The video shows the second-ranking commander of the Revolutionary
Armed Forces of Colombia reading the deathbed manifesto of founding
leader Manuel “Sureshot” Marulanda. The manifesto states that FARC made
contributions to Correa’s campaign, but it’s possible that Correa
wasn’t aware of them.
The video, given to The Associated Press by
a government official on condition of anonymity due to political
sensitivity, adds weight to evidence found in a half-dozen electronic
documents recovered at a rebel camp destroyed in a cross-border raid
last year. Correa has accused Colombia of fabricating the documents,
despite an investigation by the global police agency Interpol that
determined they were not altered.
The same rebel manifesto turned
up on a different rebel computer recovered in October. But in the video
it is read aloud by Jorge Briceno, a member of the FARC’s ruling
secretariat and No. 2 commander, which will make it harder to deny.
between Colombia and neighboring Ecuador are deeply frayed, and the
video is sure to complicate relations further. Colombia is outraged
that the FARC, a leftist group on the U.S. State Department’s terror
list, was operating out of Ecuador, allegedly with the support of that
country’s leftist government. The State Department had no comment on
Ecuador broke diplomatic ties after Colombia crossed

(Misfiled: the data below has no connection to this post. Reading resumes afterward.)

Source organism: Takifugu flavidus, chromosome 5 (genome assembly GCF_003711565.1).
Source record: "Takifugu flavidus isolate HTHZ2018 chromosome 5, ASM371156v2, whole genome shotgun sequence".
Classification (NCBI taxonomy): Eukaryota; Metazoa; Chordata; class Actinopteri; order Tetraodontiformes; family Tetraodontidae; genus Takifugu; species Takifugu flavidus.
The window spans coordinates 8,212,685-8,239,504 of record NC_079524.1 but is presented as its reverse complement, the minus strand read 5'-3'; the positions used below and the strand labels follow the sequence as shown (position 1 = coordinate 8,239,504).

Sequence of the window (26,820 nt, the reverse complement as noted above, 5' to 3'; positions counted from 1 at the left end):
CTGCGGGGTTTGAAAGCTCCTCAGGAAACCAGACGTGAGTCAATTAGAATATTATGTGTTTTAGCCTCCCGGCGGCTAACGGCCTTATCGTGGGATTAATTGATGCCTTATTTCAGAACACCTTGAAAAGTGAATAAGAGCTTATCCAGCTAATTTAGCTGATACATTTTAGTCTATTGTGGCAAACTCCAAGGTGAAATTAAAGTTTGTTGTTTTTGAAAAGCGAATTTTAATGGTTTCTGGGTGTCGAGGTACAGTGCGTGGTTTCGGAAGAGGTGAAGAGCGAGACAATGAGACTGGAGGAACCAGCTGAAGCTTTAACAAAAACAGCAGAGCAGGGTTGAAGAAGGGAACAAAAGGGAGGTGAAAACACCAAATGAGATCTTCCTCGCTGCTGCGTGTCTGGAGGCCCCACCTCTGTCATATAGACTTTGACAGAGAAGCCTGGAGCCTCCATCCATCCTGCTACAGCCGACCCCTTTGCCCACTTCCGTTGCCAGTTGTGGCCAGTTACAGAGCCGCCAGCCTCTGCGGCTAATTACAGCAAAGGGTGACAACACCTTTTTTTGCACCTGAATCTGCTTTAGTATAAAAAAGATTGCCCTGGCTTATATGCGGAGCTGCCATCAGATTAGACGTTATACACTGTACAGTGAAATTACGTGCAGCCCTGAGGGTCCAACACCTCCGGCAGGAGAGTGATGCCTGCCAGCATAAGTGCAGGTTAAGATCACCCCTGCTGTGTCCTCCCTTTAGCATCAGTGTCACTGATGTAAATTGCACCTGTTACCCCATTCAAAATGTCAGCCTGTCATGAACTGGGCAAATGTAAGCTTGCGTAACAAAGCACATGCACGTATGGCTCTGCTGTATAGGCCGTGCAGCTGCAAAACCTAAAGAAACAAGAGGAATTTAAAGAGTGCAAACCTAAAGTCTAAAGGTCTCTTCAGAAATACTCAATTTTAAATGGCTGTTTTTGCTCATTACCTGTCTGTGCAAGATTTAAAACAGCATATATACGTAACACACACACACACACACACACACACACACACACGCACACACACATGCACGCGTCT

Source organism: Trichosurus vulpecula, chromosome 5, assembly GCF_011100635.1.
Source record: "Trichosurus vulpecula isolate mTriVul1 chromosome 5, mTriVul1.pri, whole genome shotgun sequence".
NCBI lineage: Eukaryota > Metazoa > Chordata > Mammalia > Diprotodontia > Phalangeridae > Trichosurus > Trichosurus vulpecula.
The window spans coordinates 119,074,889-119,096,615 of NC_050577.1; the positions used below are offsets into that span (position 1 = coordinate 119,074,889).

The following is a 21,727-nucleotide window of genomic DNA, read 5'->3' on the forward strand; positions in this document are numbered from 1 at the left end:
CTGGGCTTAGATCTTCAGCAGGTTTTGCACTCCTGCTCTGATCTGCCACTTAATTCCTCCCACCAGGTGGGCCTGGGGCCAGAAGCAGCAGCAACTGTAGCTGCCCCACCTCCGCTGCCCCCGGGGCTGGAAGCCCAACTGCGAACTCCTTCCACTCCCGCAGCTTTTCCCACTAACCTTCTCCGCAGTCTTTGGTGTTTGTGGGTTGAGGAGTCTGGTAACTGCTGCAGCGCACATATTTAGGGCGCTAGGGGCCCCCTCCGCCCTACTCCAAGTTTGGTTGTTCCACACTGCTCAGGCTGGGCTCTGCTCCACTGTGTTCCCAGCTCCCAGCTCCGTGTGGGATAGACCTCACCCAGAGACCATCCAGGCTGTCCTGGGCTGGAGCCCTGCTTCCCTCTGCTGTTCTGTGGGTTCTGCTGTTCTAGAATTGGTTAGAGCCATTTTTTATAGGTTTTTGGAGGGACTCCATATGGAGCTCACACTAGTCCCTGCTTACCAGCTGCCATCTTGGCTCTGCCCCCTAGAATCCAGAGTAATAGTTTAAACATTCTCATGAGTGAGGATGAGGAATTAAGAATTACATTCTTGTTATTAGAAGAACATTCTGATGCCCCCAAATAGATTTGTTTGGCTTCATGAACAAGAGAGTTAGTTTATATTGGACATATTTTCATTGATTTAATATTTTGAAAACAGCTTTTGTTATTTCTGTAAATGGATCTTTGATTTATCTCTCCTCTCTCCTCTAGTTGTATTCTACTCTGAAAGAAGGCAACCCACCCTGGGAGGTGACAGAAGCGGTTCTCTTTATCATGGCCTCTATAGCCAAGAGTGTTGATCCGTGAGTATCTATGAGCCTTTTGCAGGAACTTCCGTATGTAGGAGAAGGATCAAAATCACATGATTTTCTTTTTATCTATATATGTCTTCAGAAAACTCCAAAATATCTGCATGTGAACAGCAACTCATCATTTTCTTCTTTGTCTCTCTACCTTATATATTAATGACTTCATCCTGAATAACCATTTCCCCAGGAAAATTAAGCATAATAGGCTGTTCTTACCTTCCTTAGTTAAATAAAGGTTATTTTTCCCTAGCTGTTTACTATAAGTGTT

into its territory last year to raid the rebel camp. Attempts by the
Organization of American States and the Carter Center to mediate the
dispute have been stymied.
Told of the video Friday, Ecuador’s
security minister, Miguel Carvajal, denied that Correa’s government had
“any relation in the campaign or has any relation with or contributions
from groups such as the FARC, and certainly no type of accord.” Correa
himself has repeatedly denied any ties to FARC.
The video was
found on a computer seized May 30 in the Bogota home of a suspected
FARC operative, and finally decrypted last week. A senior Colombian
prosecutor, anti-terrorism unit chief Hermes Ardila, confirmed that the
video was found on one of three computers seized in the arrest of Adela
Perez, 36 — “the secretariat’s key player in Bogota.”
It shows Briceno reading from a laptop perched on a roughhewn shelf to about 250 somber-looking rebels in a jungle clearing.
first informs the troops of Marulanda’s death and of changes in the
rebel leadership. He reads from a missive from someone present when
Marulanda died on March 26, 2008, at age 78, of an apparent heart
“We awake today with an immense solitude, so very sad. The comrade died yesterday, the 26th, at 18:20 hours,” Briceno reads.
faces of his young audience are grim. They look dumbstruck, distressed.
At one point, Briceno pauses briefly and says, “What was that sound? A
bomb?” He gets a negative reply from off camera.
turns to the sobering letter Marulanda wrote just days before his
death. The letter stresses the strategic importance of “maintaining
good political relations, friendship and confidence with the
governments of Venezuela and Ecuador.”
It is a grave reflection
on devastating blows the FARC has suffered at the hands of the military